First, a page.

When I was in college and seminary, especially, I remember the enthusiasm I had for the new books, and even my excitement at reading through a new syllabus. Going to the first day of a new class in seminary was sort of the adult version of sitting down to open a big Christmas gift.

But fall also means other things to us in our spare time—like football. From high school, through college, and adding in my coaching experience, I have been part of 14 football seasons.

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The Reformation at 500: The Papal Bull (Part 2)

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“Since God has given us the papacy,” Pope Leo X stated dramatically, “let us enjoy it.”

There was one man standing in the way of such enjoyment, however. Leo had little regard for the priest in Wittenberg, Dr. Martin Luther, who he referred to as “a drunken German.”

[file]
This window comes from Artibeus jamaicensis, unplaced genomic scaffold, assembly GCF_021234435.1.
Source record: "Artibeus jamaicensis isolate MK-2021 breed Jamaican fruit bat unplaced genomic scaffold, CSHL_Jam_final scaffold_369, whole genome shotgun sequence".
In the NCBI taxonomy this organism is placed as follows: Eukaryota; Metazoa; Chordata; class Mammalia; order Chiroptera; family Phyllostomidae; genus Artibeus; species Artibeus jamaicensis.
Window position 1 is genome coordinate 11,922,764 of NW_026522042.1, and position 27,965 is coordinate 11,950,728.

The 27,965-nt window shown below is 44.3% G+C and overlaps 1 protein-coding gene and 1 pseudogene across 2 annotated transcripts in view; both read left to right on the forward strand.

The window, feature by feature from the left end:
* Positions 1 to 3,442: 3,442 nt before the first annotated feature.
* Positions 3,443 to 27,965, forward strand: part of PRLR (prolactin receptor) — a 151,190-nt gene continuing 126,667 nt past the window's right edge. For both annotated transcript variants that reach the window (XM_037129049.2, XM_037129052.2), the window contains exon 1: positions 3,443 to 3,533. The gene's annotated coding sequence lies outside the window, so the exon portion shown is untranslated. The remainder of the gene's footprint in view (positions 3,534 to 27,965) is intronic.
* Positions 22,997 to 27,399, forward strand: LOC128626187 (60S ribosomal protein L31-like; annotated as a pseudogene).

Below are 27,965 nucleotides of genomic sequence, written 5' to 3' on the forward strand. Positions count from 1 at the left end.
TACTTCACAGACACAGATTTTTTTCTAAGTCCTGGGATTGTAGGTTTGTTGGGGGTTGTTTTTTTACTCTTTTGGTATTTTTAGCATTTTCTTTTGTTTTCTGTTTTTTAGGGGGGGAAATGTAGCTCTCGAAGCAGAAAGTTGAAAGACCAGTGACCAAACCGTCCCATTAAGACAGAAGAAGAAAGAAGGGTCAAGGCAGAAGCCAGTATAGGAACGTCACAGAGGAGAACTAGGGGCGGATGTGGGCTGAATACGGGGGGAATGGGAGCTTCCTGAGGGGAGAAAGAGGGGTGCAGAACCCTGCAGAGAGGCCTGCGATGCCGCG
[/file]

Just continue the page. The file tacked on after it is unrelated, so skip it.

“He will feel different when he is sober,” concluded the pope.

His ability to underestimate Luther could not have been more profound.

The movement that would become the Reformation had advanced greatly in 1518 and 1519. Luther’s encounters with church officials at the Heidelberg Disputation (in May of 1518), at the meeting at Augsburg (with Cardinal Cajetan in October of 1518) and at the Leipzig Debate (where he contended with Johann Eck in July of 1519) had forced him to evaluate the true source of authority. Ultimately, he would conclude that it had to be Scripture alone—Sola Scriptura, a term that would later be used to characterize the formal principle of the Reformation. His clash with the Holy Mother Church was quickly coming to a head.

But, in the providence of God, a web of complications kept the church, or even the Holy Roman Empire, from dealing as quickly or as forcefully with Luther as some thought necessary.

For one thing, the empire was without an emperor from the death of Maximilian I on Jan. 12, 1519, until the election of his grandson, Charles V, who began to reign on June 28, 1519.